We found hurricane survivors in Puerto Rico who’ve been approached by FEMA to see if they’re interested in being airlifted to the mainland and housed in a hotel. Among the survivors, there’s concern about what will be done for them if they accept FEMAs offer to temporarily relocate them. The reality is, once FEMA transports them to the mainland, and gets them to a hotel, they are responsible for paying for their meals, transportation and anything else they want. FEMA will pay for survivors to be brought back to PR. But while on the mainland, survivors can be eligible to stay for 15, 30 or 45 days in a hotel.
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The Federal Emergency Management Agency (FEMA) is offering to airlift victims of Hurricane Maria in Puerto Rico to the U.S. mainland to reach temporary housing — a complex operation that would be the first of its kind for the agency.
Under FEMA's Transitional Shelter Assistance (TSA) program, displaced residents and families who are still living in shelters on the island can opt to relocate to housing in Florida and New York. The agency is working with the governors in both states to work through logistical issues for families interested in participating.
Mike Byrne, a federal coordinating officer for FEMA, said the program is the first time the agency has attempted what it calls an "air bridge," or a relief operation requiring the transportation of individuals from a disaster area. In most disasters, FEMA pays for displaced residents to stay in hotels under the TSA program. In Puerto Rico, the hotels are filled to capacity, so FEMA is turning to the mainland and working with states to find accommodations.
"A thousand miles adds a whole level of complexity to this," Byrne said.
Byrne says agency teams are traveling to shelters on the island to ask longtime occupants about their housing options going forward, telling them about FEMA's offer. He said the level of interest in the program has so far been low, with only about 30 out of 300 families interviewed on Tuesday expressing interest in participating.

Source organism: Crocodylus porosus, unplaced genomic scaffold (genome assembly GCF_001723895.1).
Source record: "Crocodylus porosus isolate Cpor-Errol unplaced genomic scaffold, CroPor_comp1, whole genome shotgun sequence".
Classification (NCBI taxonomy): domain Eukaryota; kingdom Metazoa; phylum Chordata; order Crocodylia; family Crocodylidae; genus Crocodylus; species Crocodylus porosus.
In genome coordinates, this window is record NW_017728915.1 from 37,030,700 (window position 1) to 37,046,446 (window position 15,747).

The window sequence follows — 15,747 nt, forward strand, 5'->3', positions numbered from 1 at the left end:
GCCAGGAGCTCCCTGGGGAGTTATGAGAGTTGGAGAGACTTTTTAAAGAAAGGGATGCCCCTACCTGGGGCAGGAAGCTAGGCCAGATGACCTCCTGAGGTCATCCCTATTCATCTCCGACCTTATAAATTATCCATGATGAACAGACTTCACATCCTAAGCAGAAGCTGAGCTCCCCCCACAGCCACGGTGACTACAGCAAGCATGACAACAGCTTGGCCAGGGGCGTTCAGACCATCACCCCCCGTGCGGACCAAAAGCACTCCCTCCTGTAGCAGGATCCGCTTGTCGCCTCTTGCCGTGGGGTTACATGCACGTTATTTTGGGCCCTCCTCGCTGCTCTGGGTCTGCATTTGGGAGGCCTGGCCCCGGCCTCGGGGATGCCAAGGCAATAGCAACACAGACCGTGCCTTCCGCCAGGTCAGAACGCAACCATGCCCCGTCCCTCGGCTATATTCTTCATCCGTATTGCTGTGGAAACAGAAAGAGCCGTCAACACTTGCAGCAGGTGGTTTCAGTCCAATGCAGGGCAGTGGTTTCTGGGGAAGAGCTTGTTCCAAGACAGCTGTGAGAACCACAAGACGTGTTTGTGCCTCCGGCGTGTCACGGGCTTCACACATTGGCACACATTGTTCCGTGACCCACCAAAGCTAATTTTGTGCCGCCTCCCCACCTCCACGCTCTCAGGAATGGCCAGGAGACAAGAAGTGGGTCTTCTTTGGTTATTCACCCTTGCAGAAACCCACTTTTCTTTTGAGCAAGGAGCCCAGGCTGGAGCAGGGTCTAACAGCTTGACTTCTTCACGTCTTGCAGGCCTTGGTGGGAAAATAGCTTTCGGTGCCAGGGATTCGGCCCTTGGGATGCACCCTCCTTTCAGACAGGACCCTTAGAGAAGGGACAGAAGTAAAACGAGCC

"People really don't want to leave their homes," Byrne said. "We want to give them every opportunity we can to be able to stay here, whether it's providing financial assistance or repairing their homes. So we are going to work hard on those things so people don't have to leave."
FEMA says it will work with interested residents and families to develop a comprehensive plan of action before sending them to the mainland, including transportation to and from the airport and coordination to keep families together once they reach the states. FEMA would pay for the flights to and from the mainland.
The extent of the devastation on Puerto Rico continues to hamper efforts to restore power, clean water and basic necessities to residents who remain on the island of 3.4 million Americans. Damage from the storm could eventually total $90 billion, and FEMA has said it has distributed more food and water than any other disaster it has been involved in
Thousands of evacuees have fled Puerto Rico on their own accord. More than 100,000 evacuees have fled to Florida, with 1,300 Puerto Rican students enrolling in schools in the Orlando area alone.
"You can see it every day at the San Juan airport," Gov. Ricardo Rossello said on Sunday's broadcast of "60 Minutes." "There are tearful goodbyes as families break up and head off to start a new life on the mainland. The JetBlue solution they call it. More than 100,000 have left since Maria struck Puerto Rico 46 days ago. Some will return, many won't."
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